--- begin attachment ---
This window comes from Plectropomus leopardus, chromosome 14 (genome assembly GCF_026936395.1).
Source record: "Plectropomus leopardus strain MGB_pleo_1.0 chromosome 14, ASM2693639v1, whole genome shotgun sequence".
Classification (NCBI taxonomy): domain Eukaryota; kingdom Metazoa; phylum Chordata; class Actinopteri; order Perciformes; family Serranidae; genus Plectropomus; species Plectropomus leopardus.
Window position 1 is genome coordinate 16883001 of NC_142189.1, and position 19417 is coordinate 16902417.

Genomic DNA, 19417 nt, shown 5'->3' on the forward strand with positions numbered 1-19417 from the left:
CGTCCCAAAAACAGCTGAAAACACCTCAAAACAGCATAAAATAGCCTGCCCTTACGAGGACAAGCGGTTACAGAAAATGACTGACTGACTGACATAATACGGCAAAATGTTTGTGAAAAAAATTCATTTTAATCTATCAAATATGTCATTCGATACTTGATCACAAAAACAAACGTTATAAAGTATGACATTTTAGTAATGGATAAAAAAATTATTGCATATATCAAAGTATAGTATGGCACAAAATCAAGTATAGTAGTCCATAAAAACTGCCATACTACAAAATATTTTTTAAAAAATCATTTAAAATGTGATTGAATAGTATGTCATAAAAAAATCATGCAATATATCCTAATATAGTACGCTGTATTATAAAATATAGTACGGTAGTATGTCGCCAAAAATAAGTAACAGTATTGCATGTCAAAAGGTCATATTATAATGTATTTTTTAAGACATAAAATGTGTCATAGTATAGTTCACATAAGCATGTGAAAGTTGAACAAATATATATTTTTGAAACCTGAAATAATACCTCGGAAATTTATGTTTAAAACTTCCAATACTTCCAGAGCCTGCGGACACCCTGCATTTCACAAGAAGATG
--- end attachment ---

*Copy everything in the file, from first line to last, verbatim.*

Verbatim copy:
This window comes from Plectropomus leopardus, chromosome 14 (genome assembly GCF_026936395.1).
Source record: "Plectropomus leopardus strain MGB_pleo_1.0 chromosome 14, ASM2693639v1, whole genome shotgun sequence".
Classification (NCBI taxonomy): domain Eukaryota; kingdom Metazoa; phylum Chordata; class Actinopteri; order Perciformes; family Serranidae; genus Plectropomus; species Plectropomus leopardus.
Window position 1 is genome coordinate 16883001 of NC_142189.1, and position 19417 is coordinate 16902417.

Genomic DNA, 19417 nt, shown 5'->3' on the forward strand with positions numbered 1-19417 from the left:
CGTCCCAAAAACAGCTGAAAACACCTCAAAACAGCATAAAATAGCCTGCCCTTACGAGGACAAGCGGTTACAGAAAATGACTGACTGACTGACATAATACGGCAAAATGTTTGTGAAAAAAATTCATTTTAATCTATCAAATATGTCATTCGATACTTGATCACAAAAACAAACGTTATAAAGTATGACATTTTAGTAATGGATAAAAAAATTATTGCATATATCAAAGTATAGTATGGCACAAAATCAAGTATAGTAGTCCATAAAAACTGCCATACTACAAAATATTTTTTAAAAAATCATTTAAAATGTGATTGAATAGTATGTCATAAAAAAATCATGCAATATATCCTAATATAGTACGCTGTATTATAAAATATAGTACGGTAGTATGTCGCCAAAAATAAGTAACAGTATTGCATGTCAAAAGGTCATATTATAATGTATTTTTTAAGACATAAAATGTGTCATAGTATAGTTCACATAAGCATGTGAAAGTTGAACAAATATATATTTTTGAAACCTGAAATAATACCTCGGAAATTTATGTTTAAAACTTCCAATACTTCCAGAGCCTGCGGACACCCTGCATTTCACAAGAAGATG